I spoke yesterday at the CEGA-DIME* co-sponsored event: Measuring Development: Energy & Environment. This was a terrific day of interesting talks, thoughtful conversations and great networking.
This workshop brought together engineers, social scientists, donors, and practitioners to discuss the use of novel measurement tools--including sensors, sensor networks, microsatellite imaging, and other remote sensing technologies--in energy and environment research.
I presented an "ignite" talk on some of our mapping work and talked about the idea of "Spatial Data Science". There were a number of highlights. Matt Hancher from Google gave a great overview of Google Earth Engine and asked: "What if the micro-satellite imagery revolution works. What will you do with the data?” Great and timely question. Big Spatial Data workshop to the rescue! We heard from people at the Energy Institute at Haas who are looking at smart sensors, iButtons and billing networks to understand energy usage around the world; Ronald Cohen from the Climate Readiness Institute spoke; there was tons of discussion about low earth orbit micro-satellites from Skybox and the Spire company (they monitor AIS beacons on ships yet they also can still find them as they move back and forth through fishing zones and turn off their beacons); there was a great idea from Tony Vodacek from RIT on the need to develop “a remote sensing playbook”: What are the sensors, resolutions, bands that are needed for a particular task?. David Lobell from Stanford highlighted some of his great work in remote sensing of crop yields; and Sol Hsiang from the Goldman School outlined his fascinating work on natural disasters, economies and violence.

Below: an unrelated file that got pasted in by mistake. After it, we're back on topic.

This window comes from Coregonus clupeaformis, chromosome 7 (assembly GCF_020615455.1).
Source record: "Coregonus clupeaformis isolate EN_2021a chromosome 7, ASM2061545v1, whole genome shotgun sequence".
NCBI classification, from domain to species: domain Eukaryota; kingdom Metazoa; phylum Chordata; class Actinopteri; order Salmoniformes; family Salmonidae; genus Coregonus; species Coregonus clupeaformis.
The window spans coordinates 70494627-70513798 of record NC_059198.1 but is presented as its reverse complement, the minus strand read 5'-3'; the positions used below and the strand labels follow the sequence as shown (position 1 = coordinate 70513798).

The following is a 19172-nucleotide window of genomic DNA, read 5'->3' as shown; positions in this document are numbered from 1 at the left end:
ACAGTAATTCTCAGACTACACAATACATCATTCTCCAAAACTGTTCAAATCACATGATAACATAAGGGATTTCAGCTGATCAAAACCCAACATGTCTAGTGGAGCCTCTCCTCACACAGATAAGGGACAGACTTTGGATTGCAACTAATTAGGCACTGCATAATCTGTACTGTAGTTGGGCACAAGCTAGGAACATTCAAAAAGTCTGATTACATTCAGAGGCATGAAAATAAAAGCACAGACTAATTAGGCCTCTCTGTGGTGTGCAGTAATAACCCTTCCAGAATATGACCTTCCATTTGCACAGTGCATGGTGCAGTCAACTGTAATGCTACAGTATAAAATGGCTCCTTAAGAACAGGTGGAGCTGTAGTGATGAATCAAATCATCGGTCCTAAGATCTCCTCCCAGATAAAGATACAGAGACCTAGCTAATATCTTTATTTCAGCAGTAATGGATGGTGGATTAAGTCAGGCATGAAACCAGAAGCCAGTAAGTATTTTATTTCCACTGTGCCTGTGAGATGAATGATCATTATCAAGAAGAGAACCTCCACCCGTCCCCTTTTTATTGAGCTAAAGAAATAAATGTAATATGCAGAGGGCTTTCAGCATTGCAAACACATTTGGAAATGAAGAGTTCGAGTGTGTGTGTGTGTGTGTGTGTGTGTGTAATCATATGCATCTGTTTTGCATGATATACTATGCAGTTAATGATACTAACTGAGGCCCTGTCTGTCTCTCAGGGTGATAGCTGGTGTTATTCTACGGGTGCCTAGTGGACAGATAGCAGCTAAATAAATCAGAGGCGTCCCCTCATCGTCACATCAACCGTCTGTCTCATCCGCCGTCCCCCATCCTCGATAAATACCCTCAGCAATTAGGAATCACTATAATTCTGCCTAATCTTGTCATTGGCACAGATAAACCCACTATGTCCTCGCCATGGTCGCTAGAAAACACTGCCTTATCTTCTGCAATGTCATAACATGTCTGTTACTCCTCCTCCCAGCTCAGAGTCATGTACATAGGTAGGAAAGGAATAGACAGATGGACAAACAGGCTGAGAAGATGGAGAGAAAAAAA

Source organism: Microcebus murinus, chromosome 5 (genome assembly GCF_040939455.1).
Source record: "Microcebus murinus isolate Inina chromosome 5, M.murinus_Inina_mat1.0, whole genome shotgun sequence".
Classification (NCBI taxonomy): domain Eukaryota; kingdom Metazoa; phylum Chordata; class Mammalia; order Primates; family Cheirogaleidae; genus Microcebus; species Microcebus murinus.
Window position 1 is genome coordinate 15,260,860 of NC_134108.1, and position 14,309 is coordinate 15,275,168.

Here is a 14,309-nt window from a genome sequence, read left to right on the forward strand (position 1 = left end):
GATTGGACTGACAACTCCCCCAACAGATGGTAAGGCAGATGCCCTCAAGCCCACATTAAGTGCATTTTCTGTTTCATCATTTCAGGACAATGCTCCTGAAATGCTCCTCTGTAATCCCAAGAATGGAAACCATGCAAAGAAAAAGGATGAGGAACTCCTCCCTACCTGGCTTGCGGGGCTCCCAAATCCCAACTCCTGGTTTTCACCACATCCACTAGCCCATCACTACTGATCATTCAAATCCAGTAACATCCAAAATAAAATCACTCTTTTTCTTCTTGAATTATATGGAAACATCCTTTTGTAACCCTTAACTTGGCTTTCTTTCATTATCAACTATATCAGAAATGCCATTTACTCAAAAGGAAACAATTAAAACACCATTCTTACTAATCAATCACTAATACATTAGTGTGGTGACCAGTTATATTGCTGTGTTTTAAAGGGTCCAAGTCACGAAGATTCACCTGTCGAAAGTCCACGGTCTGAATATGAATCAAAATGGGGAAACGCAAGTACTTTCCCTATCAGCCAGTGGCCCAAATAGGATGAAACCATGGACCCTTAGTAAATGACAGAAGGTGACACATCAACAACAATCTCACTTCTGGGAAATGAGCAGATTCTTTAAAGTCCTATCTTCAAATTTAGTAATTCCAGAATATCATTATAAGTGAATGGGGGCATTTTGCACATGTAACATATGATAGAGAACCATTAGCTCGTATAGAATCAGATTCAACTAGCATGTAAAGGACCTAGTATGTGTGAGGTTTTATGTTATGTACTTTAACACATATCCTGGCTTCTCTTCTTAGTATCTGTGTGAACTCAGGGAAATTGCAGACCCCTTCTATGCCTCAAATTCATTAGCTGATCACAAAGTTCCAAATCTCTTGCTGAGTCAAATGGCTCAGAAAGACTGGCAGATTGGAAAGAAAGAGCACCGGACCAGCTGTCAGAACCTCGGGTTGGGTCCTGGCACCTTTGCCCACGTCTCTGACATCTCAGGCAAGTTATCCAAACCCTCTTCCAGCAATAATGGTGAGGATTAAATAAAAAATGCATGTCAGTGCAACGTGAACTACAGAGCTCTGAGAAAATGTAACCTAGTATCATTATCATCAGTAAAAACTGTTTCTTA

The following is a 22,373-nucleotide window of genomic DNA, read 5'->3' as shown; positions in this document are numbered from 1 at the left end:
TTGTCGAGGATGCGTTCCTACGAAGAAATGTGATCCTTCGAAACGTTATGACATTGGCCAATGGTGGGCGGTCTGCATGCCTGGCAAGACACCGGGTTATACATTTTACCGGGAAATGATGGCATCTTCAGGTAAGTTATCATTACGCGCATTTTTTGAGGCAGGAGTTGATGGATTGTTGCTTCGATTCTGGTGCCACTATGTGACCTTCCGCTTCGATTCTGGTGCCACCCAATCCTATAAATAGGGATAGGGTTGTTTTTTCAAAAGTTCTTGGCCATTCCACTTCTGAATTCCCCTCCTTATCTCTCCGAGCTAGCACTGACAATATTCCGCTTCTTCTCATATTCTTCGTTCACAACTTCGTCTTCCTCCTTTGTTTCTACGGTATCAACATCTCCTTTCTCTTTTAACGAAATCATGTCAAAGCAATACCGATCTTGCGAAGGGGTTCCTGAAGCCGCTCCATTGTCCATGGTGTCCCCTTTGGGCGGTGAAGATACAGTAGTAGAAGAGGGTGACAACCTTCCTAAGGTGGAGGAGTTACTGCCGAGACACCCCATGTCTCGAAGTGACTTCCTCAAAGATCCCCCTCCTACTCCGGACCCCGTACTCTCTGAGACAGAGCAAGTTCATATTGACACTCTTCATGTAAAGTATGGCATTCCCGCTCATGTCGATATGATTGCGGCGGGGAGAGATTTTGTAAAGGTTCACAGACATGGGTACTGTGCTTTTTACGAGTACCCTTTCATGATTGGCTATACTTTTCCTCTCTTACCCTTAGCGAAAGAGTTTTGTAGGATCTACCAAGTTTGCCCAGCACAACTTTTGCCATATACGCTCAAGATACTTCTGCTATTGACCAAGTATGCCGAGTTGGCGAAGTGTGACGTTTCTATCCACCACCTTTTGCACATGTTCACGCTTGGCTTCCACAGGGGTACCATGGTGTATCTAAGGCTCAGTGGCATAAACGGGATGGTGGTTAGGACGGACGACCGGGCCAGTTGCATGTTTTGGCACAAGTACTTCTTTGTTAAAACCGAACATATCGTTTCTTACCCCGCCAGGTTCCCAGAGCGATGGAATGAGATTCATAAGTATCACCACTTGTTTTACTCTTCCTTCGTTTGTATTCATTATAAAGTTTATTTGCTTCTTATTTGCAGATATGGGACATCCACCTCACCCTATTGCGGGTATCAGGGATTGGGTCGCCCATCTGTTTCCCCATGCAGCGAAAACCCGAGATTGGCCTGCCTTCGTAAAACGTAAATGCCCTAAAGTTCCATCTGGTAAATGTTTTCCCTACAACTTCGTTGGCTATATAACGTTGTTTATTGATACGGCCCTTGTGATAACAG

Background: Technologies for measuring the adoption and impact of development interventions have seen substantial innovation over the past several years—examples include the use of microsatellite data for mapping weather patterns and agricultural yields, sensors for tracking behavior change, smart meters for recording real-time energy use, continuous emissions monitoring systems for measuring particulate matter, and platforms for smartphone- and tablet-based survey data collection. At the same time, network protocols for data management, visualization, and analysis have drastically improved.
*CEGA =UC Berkeley's Center for Effective Global Action; DIME = World Bank's Development Impact Evaluation Initiative